Khora is currently working on a VR project that can be used as a novel therapy for people who are suffering from hearing hallucinations, the ‘Challenge Project’. This will be achieved by creating a software that modulates the voice of a therapist in real-time to make it similar to the one that is in the patient’s head. The software will also allow the patient to create a custom made 3D avatar to give a face to the voice, which in turn, the patient will face the avatar in the virtual environment. This project will be moving to medical trial phase in the Winter, where over 250 people will be participating in the study all across the Capital Region of Copenhagen.
On top of the productions, Khora also offers consultancy to organizations, which most often comes in the form of workshops, and the VR arcade also allows families and party groups to come and experience the tech.
To know more about your culture and vision?
Khora aims to Expand Reality through value-creating applications of Virtual and Augmented Reality. We are a team of explorers, so we value creativity a lot, because this is what helps us keep pushing the boundaries in different fields. At the same time, we try to balance that with our clients’ needs, which lie at the heart of every project we work on. In our everyday work, we also try to cultivate a family culture amongst co-workers, so that everyone feels like that more than a place where we work on cool projects, it is also a place where everyone has each other’s backs.
How does the company’s hierarchy look like?
The company holds a flat hierarchy with only two levels of management, which reflects a culture that is well grounded on individual autonomy, responsibility and accountability.
What are the strategies of your company and how they stand unique from your competitors?
VR and AR have only resurfaced as mainstream technologies in the past 5 years, so there is a lot of untapped potential into how and where they can applied for. Instead of just focusing on marketing content, or healthcare content, as a company, we want to explore the untapped value of the technology, so we are keeping ourselves open to collaborations within different industries, because we never know what type of new challenge will the technology help solve tomorrow.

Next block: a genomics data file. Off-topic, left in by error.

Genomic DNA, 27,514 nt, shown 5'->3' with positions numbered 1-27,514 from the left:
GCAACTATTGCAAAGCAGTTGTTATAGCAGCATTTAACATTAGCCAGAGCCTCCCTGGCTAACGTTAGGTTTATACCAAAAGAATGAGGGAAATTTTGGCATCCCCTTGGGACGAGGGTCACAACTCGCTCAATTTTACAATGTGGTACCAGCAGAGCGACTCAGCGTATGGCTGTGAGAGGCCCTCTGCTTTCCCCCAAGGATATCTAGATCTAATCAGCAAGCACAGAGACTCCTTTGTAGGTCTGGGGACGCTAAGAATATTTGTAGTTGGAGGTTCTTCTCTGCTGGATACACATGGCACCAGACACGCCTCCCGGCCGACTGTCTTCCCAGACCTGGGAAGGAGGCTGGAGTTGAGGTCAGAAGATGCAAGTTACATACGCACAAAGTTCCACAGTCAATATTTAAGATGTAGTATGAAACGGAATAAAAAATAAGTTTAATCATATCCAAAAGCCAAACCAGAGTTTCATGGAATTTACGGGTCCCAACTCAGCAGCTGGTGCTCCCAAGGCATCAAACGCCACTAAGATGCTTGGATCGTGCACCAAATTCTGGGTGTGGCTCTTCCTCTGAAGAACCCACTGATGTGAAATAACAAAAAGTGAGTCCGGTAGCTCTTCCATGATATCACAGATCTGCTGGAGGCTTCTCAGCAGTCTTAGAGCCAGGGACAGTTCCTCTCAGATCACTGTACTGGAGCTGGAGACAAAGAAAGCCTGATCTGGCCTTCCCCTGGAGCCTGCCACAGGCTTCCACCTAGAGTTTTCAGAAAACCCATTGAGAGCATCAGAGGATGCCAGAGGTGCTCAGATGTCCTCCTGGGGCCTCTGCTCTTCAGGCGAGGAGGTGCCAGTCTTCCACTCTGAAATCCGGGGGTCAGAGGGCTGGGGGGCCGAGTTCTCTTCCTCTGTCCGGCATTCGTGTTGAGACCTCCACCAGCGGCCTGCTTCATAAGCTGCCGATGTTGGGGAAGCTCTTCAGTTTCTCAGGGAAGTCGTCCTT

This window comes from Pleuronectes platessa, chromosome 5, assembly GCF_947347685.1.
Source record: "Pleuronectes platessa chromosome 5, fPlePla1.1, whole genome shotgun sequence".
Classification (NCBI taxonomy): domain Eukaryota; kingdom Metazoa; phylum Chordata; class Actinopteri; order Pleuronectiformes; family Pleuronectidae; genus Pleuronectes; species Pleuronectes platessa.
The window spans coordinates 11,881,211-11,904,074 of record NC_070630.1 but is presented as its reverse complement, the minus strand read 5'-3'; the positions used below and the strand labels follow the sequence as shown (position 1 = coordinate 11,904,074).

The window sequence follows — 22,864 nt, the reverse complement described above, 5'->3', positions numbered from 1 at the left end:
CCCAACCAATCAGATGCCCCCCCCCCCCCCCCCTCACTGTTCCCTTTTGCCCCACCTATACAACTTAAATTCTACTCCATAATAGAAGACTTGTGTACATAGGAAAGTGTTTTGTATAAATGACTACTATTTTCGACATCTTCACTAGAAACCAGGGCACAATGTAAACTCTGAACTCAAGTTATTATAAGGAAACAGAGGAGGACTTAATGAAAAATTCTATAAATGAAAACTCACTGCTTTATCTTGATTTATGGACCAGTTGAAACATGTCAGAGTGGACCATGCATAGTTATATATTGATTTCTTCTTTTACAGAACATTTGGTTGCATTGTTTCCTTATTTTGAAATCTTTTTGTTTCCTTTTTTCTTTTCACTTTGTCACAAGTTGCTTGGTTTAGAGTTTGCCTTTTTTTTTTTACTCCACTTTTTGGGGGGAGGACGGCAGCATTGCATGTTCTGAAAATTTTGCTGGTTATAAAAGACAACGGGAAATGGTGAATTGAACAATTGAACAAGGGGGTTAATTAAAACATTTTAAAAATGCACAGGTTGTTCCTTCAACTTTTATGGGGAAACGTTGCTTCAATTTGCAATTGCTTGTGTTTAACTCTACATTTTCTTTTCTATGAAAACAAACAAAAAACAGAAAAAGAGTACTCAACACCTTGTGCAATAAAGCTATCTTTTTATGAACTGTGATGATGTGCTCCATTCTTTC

This is an industry, where technical developments are happening constantly and fast, so as an organization we have to be on the tip of our toes to keep up with the changes to be able to spot trends and uncover potential new lines of business. A good example of this has been with Instagram opening their platform so that anyone could publish AR filters on their platform. So, suddenly our clients had a big distribution platform for AR experiences at their disposal, which opened up a lot of doors for, for example, ecommerce businesses, where they could create virtual try on experiences for their customers.
On the long term, Khora is looking for AR and VR projects that can be turned into scalable products. “Seagull Splash” is such an example, which became part of ComfortXR, a dedicated VR solution for hospitals and healthcare centers to help nurses distract children from the pain of needle procedures. The company is now selling this product to multiple hospitals in the region. We have also been applying this strategy to exposure therapy (Khora Exposure) and to elderly care (Khora Care).
What are the key values which helped you to overcome the roadblocks/challenges in your career?
I believe that to explore a new area you have to approach it humbly and actually listen to the experts in the field. This same approach has allowed Khora to apply VR and AR into areas that we didn’t even consider when the company first started out. On top of that, our family style of running the company allows us to build personal relationships and trust with clients and collaborators. These approaches combined make long term collaborations blossom.